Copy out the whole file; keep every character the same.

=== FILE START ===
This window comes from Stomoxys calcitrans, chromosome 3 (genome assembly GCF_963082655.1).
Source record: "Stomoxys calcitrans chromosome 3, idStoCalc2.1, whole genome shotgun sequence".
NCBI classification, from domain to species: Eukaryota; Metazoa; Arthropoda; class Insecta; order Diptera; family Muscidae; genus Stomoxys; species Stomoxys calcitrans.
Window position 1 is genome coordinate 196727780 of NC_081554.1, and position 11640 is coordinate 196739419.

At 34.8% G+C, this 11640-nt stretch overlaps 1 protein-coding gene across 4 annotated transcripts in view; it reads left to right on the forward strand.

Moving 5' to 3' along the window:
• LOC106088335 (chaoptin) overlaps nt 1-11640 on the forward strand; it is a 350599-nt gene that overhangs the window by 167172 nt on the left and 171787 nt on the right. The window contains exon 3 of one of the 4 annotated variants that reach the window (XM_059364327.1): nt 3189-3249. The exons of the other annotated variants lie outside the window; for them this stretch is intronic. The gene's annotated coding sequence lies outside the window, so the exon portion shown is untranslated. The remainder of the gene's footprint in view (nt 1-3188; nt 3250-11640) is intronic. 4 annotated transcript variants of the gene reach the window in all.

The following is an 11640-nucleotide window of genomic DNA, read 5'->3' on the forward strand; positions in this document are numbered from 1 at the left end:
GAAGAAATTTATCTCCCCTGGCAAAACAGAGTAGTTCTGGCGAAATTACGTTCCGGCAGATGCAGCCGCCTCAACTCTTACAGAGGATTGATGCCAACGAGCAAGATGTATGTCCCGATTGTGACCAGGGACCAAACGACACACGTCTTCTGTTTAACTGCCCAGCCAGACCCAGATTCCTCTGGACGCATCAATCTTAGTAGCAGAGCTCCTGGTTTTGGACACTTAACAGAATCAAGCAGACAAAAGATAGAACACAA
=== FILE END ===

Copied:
This window comes from Stomoxys calcitrans, chromosome 3 (genome assembly GCF_963082655.1).
Source record: "Stomoxys calcitrans chromosome 3, idStoCalc2.1, whole genome shotgun sequence".
NCBI classification, from domain to species: Eukaryota; Metazoa; Arthropoda; class Insecta; order Diptera; family Muscidae; genus Stomoxys; species Stomoxys calcitrans.
Window position 1 is genome coordinate 196727780 of NC_081554.1, and position 11640 is coordinate 196739419.

At 34.8% G+C, this 11640-nt stretch overlaps 1 protein-coding gene across 4 annotated transcripts in view; it reads left to right on the forward strand.

Moving 5' to 3' along the window:
• LOC106088335 (chaoptin) overlaps nt 1-11640 on the forward strand; it is a 350599-nt gene that overhangs the window by 167172 nt on the left and 171787 nt on the right. The window contains exon 3 of one of the 4 annotated variants that reach the window (XM_059364327.1): nt 3189-3249. The exons of the other annotated variants lie outside the window; for them this stretch is intronic. The gene's annotated coding sequence lies outside the window, so the exon portion shown is untranslated. The remainder of the gene's footprint in view (nt 1-3188; nt 3250-11640) is intronic. 4 annotated transcript variants of the gene reach the window in all.

The following is an 11640-nucleotide window of genomic DNA, read 5'->3' on the forward strand; positions in this document are numbered from 1 at the left end:
GAAGAAATTTATCTCCCCTGGCAAAACAGAGTAGTTCTGGCGAAATTACGTTCCGGCAGATGCAGCCGCCTCAACTCTTACAGAGGATTGATGCCAACGAGCAAGATGTATGTCCCGATTGTGACCAGGGACCAAACGACACACGTCTTCTGTTTAACTGCCCAGCCAGACCCAGATTCCTCTGGACGCATCAATCTTAGTAGCAGAGCTCCTGGTTTTGGACACTTAACAGAATCAAGCAGACAAAAGATAGAACACAA